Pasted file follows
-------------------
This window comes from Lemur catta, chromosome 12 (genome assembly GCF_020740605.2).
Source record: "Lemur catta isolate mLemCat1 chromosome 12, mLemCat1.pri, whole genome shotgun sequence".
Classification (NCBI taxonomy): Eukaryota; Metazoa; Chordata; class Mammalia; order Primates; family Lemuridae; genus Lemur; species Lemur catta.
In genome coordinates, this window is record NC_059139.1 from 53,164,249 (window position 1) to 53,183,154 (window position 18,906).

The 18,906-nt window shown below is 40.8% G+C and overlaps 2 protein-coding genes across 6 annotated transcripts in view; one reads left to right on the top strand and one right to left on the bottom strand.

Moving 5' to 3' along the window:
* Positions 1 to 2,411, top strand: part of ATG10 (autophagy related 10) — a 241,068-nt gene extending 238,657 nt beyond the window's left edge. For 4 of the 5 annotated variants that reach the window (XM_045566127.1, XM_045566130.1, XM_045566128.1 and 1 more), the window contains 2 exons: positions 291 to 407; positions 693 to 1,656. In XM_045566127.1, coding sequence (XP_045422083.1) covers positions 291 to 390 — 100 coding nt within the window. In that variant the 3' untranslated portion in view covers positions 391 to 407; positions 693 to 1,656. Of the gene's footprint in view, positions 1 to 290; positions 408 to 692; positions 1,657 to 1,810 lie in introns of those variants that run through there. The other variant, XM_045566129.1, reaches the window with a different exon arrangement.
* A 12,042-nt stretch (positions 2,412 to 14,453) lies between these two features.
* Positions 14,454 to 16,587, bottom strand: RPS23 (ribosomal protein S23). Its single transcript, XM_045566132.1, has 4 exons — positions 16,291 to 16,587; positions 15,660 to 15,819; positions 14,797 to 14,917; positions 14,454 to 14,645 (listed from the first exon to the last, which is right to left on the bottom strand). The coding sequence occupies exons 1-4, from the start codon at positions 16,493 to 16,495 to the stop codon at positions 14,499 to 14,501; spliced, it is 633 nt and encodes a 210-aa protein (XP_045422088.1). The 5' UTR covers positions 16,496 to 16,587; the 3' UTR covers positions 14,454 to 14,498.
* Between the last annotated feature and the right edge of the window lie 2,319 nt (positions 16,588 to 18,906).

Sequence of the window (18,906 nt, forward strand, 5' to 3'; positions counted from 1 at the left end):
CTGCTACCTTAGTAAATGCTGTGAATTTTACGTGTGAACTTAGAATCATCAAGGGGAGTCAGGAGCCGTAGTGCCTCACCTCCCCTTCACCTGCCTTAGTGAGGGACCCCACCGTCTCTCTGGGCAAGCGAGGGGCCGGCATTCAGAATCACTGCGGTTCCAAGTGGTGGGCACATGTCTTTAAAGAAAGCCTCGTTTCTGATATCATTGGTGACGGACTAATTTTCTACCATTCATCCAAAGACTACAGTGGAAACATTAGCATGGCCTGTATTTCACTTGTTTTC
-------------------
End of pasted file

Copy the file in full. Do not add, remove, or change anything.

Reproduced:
This window comes from Lemur catta, chromosome 12 (genome assembly GCF_020740605.2).
Source record: "Lemur catta isolate mLemCat1 chromosome 12, mLemCat1.pri, whole genome shotgun sequence".
Classification (NCBI taxonomy): Eukaryota; Metazoa; Chordata; class Mammalia; order Primates; family Lemuridae; genus Lemur; species Lemur catta.
In genome coordinates, this window is record NC_059139.1 from 53,164,249 (window position 1) to 53,183,154 (window position 18,906).

The 18,906-nt window shown below is 40.8% G+C and overlaps 2 protein-coding genes across 6 annotated transcripts in view; one reads left to right on the top strand and one right to left on the bottom strand.

Moving 5' to 3' along the window:
* Positions 1 to 2,411, top strand: part of ATG10 (autophagy related 10) — a 241,068-nt gene extending 238,657 nt beyond the window's left edge. For 4 of the 5 annotated variants that reach the window (XM_045566127.1, XM_045566130.1, XM_045566128.1 and 1 more), the window contains 2 exons: positions 291 to 407; positions 693 to 1,656. In XM_045566127.1, coding sequence (XP_045422083.1) covers positions 291 to 390 — 100 coding nt within the window. In that variant the 3' untranslated portion in view covers positions 391 to 407; positions 693 to 1,656. Of the gene's footprint in view, positions 1 to 290; positions 408 to 692; positions 1,657 to 1,810 lie in introns of those variants that run through there. The other variant, XM_045566129.1, reaches the window with a different exon arrangement.
* A 12,042-nt stretch (positions 2,412 to 14,453) lies between these two features.
* Positions 14,454 to 16,587, bottom strand: RPS23 (ribosomal protein S23). Its single transcript, XM_045566132.1, has 4 exons — positions 16,291 to 16,587; positions 15,660 to 15,819; positions 14,797 to 14,917; positions 14,454 to 14,645 (listed from the first exon to the last, which is right to left on the bottom strand). The coding sequence occupies exons 1-4, from the start codon at positions 16,493 to 16,495 to the stop codon at positions 14,499 to 14,501; spliced, it is 633 nt and encodes a 210-aa protein (XP_045422088.1). The 5' UTR covers positions 16,496 to 16,587; the 3' UTR covers positions 14,454 to 14,498.
* Between the last annotated feature and the right edge of the window lie 2,319 nt (positions 16,588 to 18,906).

Sequence of the window (18,906 nt, forward strand, 5' to 3'; positions counted from 1 at the left end):
CTGCTACCTTAGTAAATGCTGTGAATTTTACGTGTGAACTTAGAATCATCAAGGGGAGTCAGGAGCCGTAGTGCCTCACCTCCCCTTCACCTGCCTTAGTGAGGGACCCCACCGTCTCTCTGGGCAAGCGAGGGGCCGGCATTCAGAATCACTGCGGTTCCAAGTGGTGGGCACATGTCTTTAAAGAAAGCCTCGTTTCTGATATCATTGGTGACGGACTAATTTTCTACCATTCATCCAAAGACTACAGTGGAAACATTAGCATGGCCTGTATTTCACTTGTTTTC